It's Okay | Black Men and Mental Health



Being a black man is hard work! We have to worry about the po-po, maintaining good credit and hoping we don't lose our hairline all before the age of 25. Sheesh! In 2019, mental health is still a taboo topic for minorities, especially among black men. I remember as a kid at my fathers funeral, the pastor looking me in the eye and telling not to cry. That I needed to be strong for my mother and two sisters sitting on the pew next to me. I was only 11. For many years I carried the weight of unresolved grief and trauma from losing a loved one until I hit a wall. I had a mental breakdown. Seeing a therapist was no longer an option; it was a necessity.


With the recent passing of Xxxtentacion, an artist whose lyrics directly addressed his struggle with suicide and depression, it's hard not to think how many other young black men who are dealing with the trauma induced by being a black male in this world. Artists like Kendrick Lamar, Chance The Rapper and Kid Cudi have used their platform to spark conversations about mental health and depression. I hope that their vulnerability is an example for other black men to be okay with not being okay. According to Mental Health America, 16% of the African American population had a diagnosable mental illness in the past year. That's 6.8 million black folks yall! More than the population of Chi-Town, Houston, and Philly combined!



So, what do we do?


We've put together a list of five unique ways to help cope when things get gray. Whether this is for you or a brother in your life, these tips will surely help you overcome mental hurdles when they arise.



1. Prayer and Mediation


Whatever faith you subscribe to, I believe it's important to find your center in some higher power whom you can trust to be an authority on your life. As a follower of Christ, when I'm going through a rough patch, this is extremely important for me and has had a profound impact on how I cope. Just find a quiet space and talking to God like a father, expressing exactly how I feel. Sometimes it's equally helpful to sit in that quiet space and focus on breathing and clearing out your mind of any negative thoughts.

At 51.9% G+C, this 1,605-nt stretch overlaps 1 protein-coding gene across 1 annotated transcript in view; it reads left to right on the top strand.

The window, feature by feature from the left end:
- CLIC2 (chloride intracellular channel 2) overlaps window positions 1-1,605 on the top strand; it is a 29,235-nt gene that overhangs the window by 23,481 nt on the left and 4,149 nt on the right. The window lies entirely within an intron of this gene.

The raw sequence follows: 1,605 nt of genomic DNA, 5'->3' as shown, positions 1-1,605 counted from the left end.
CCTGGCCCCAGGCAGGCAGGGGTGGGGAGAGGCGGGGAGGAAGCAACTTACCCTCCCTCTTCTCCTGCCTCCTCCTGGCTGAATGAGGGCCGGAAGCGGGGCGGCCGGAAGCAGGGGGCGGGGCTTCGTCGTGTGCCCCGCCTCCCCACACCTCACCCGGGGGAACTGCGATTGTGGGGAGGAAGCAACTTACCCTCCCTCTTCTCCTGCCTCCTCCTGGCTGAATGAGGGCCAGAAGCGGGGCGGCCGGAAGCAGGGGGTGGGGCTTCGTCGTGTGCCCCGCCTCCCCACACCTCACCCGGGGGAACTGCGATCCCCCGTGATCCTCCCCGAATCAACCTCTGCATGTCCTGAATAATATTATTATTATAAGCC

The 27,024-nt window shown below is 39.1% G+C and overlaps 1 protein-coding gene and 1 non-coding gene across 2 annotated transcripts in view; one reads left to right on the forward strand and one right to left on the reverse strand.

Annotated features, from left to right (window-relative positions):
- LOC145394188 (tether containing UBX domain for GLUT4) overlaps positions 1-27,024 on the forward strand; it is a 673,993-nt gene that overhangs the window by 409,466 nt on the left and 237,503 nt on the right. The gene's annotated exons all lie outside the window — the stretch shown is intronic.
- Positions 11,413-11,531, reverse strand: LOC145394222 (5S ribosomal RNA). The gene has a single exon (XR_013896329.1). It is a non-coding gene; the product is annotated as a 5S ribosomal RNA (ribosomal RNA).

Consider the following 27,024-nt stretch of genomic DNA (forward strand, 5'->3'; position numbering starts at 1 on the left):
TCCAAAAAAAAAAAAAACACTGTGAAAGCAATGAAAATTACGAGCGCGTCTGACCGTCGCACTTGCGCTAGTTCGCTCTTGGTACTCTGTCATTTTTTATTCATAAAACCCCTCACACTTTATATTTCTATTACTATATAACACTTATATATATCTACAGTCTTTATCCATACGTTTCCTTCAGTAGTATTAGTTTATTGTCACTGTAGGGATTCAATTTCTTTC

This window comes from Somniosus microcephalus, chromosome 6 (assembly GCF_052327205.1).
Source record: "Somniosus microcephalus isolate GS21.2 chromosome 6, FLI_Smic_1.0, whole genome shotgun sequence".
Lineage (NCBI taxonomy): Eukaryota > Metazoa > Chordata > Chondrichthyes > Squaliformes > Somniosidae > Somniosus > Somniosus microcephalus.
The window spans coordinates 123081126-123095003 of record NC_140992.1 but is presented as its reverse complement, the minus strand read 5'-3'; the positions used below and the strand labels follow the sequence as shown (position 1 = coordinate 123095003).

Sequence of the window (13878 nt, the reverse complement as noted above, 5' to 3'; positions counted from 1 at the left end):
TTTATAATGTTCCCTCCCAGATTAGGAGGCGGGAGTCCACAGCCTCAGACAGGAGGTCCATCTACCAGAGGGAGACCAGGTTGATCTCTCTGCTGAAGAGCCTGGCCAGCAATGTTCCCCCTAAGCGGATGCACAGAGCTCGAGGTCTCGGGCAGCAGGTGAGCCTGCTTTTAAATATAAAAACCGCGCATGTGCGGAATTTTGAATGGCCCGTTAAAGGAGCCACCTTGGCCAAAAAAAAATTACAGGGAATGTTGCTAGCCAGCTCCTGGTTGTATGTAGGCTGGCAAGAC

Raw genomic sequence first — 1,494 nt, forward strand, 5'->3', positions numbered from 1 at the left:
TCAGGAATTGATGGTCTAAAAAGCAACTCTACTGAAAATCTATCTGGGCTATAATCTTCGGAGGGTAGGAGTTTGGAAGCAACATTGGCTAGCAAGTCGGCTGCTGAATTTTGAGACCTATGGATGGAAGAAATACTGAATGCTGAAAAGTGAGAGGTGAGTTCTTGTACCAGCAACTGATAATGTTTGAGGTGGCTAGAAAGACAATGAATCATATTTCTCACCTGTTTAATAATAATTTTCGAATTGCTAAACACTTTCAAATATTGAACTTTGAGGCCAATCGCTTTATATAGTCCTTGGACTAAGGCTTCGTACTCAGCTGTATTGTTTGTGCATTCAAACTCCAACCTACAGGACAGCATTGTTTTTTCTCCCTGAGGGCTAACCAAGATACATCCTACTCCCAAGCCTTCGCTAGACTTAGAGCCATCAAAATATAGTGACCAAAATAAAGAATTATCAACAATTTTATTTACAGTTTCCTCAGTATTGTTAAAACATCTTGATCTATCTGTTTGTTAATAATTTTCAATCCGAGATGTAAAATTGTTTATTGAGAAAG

2. Affirmations


Written text and media can be clutch to getting yourself out of a mental rut. I keep a few playlists on deck with songs that are positive and uplifting. My two favorite songs to listen to are "There is a Way" by Mos Def and "Were Blessed" by Fred Hammond. Songs can change your mood in a moment! If music isn't enough, I often write myself sticky notes that I'll leave around my apartment or place on the screen of my computer in the office. The key to both of these methods is to change the mental narrative playing in your head with positive reinforcing ques.



3. Exercise


Going to the gym or for a run has been scientifically proven to release endorphins that help improve anxiety and depression. A steady routine of sweating it out can help fight off the heavy vibes. People can also use sex as a way to cope. Safe and consenting sex can be an effective method.





4. Change of scenery


If you can afford to, take a trip. Preferably somewhere with beautiful weather and people who can fill your tank. If you don't have the time and are budget conscious, something as simple as taking a walk through nature or going to a dope museum exhibit. The key here is to unplug from things that might be causing you stress. If its a person, put them on temporary pause, if it's work, disable your email and text notifications. A mental detox from technology can be essential for changing the mood.





5. Talk it out


Fellas I'm a keep it a buck with you. If you don't have men in your circle that you keep it a hundred, you might want to evaluate your circle. Far too often as men we suffer in silence because of our pride and ego. I've found that sharing a moment of weakness is usually welcomed with acceptance and understanding far more than rejection. Talking to friends is step one in my book. If after a few conversations with your guys, this isn't helpful, it might be time to seek professional help through a licensed psychologist. I still visit my psychologist once a month even when I'm not going through a crisis.



These are just a few tips to get you started. Above all, my challenge for everyone reading this is, if you see a black man, look him in his eyes and ask him, are you okay, like really? Are you happy? If it says no, affirm him that's it's okay. Remember your words hold power and by you speaking you could very well save a life.


Special thanks to Josh McNeil, licensed social worker and family therapist, for his contributions to this article. Go check out his work and movement @melanatedsocialwork on IG.

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